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Why hasn't social economics focused more on the family?

Mark D. White

A question occurred to me this morning as I did some basic research on alimony after reading Alexandria Harwin's New York Times op-ed "Ending the Alimony Guessing Game": why don't social economists focus more on the family? Ms. Harwin's article interested me more at first due to her discussion of judicial discretion and formulae with respect to alimony determination, but then I dipped my toe into the literature on alimony on JSTOR, and found two primary recent resources: Elisabeth Landes' "The Economics of Alimony" (Journal of Legal Studies, 7/1, 1978) and Ira Mark Ellman's "The Theory of Alimony" (California Law Review, 77/1, 1989). Both take what can be fairly called a neoclassical economic approach to marriage, divorce, and alimony, Landes' paper more obviously than Ellman's (which linked the shifting interpretation of alimony to other trends in family law, especially no-fault divorce--very interesting).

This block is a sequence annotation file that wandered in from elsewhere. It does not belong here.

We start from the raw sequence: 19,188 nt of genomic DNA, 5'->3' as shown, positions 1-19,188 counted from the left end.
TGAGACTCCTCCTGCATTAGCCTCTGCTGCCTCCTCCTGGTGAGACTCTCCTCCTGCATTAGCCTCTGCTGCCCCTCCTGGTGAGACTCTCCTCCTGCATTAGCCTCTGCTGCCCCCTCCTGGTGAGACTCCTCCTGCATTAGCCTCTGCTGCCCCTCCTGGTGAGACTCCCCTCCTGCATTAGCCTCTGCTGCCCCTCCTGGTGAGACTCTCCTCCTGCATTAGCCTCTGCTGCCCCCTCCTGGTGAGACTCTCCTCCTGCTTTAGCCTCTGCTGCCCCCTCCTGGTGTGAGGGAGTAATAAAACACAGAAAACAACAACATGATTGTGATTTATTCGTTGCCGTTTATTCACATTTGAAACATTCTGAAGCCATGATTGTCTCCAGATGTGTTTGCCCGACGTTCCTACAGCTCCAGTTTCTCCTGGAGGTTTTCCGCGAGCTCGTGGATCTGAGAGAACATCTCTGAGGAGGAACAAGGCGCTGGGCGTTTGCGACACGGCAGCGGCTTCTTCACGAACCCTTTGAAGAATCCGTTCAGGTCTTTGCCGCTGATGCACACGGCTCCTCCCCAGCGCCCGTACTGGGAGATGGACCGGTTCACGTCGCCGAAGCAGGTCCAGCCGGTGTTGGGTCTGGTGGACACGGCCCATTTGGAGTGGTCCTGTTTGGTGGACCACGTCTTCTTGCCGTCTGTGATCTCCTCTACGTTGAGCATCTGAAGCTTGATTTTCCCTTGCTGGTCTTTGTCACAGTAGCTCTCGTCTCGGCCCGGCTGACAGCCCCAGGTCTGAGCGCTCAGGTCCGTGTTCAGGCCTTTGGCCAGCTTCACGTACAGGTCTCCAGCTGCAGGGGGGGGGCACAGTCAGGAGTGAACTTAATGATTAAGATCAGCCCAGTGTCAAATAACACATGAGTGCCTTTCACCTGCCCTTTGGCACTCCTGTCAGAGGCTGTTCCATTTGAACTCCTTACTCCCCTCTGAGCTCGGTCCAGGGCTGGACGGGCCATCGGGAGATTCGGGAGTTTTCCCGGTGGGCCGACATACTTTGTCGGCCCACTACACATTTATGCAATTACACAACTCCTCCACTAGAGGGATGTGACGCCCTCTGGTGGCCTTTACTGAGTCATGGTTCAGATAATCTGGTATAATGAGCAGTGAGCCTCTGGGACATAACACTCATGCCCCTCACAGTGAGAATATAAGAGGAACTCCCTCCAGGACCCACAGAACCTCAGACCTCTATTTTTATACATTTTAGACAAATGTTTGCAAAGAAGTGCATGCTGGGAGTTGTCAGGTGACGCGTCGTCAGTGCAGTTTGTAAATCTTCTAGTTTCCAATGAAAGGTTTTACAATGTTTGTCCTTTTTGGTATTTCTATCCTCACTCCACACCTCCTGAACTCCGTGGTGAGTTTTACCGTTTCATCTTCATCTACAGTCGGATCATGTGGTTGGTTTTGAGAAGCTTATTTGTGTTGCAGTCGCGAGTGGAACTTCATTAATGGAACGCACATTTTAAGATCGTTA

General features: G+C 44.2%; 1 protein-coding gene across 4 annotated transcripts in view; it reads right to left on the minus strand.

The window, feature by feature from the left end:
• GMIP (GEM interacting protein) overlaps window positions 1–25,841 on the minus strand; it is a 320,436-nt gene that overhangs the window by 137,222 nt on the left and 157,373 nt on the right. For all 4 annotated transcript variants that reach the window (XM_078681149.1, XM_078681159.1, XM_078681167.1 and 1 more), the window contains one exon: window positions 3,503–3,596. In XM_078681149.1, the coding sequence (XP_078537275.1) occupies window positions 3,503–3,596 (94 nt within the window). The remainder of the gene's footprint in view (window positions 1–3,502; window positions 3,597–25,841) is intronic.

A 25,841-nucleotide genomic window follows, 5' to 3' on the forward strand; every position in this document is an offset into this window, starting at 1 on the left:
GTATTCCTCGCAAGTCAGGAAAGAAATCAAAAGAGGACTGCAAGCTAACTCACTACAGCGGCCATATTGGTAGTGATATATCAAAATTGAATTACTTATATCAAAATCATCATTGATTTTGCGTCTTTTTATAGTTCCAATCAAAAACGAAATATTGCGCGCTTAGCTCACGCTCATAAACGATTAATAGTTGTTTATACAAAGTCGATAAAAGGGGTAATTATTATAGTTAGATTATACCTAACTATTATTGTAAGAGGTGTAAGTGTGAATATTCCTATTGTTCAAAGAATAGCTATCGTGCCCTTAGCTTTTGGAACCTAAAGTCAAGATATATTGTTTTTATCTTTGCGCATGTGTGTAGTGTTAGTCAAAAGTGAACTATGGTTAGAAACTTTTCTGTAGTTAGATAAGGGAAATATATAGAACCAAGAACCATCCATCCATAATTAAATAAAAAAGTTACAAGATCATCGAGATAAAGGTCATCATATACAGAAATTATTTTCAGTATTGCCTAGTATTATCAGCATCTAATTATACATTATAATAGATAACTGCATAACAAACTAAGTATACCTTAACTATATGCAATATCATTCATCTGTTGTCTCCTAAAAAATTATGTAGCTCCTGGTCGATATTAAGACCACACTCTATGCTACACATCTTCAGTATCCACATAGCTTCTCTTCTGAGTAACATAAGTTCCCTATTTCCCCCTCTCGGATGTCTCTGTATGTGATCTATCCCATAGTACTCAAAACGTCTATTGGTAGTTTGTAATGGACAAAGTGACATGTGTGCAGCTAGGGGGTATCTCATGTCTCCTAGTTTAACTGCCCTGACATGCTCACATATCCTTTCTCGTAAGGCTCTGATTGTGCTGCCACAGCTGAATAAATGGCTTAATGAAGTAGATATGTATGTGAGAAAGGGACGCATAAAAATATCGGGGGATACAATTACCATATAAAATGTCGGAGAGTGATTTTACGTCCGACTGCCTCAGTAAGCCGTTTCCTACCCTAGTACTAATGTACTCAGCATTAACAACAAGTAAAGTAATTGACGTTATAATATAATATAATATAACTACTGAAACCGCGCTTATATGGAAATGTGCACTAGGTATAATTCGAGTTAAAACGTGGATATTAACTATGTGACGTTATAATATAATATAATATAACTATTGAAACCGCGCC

To be fair, a neoclassical approach to alimony is not necessarily inappropriate: upon divorce the former partners do become independent bargaining agents (at least with respect to each other), and alimony is, after all, essentially monetary. Nonetheless, this made me think of all the aspects of the standard economics of the family that, in the interest of facilitating mathematical modelling and scientism, leave out important ethical and social elements--elements which are important in most if not all areas of economic analysis, but surely none more so than the family (understood very broadly as any small and close relationship between persons based on care).

There is some social economics research of the family--for instance, Deb Figart and John Marangos' special issue of Review of Social Economy in 2008 on living standards and social well-being contained some great work on the family--but it just seems there should be more. As I said with respect to law and economics in the past, I can understand social economists' disdain for neoclassical analysis of the family, but why aren't we showing the world that we can offer better insights on what is, at its core, a social issue?

There oughta be a book...  ;)


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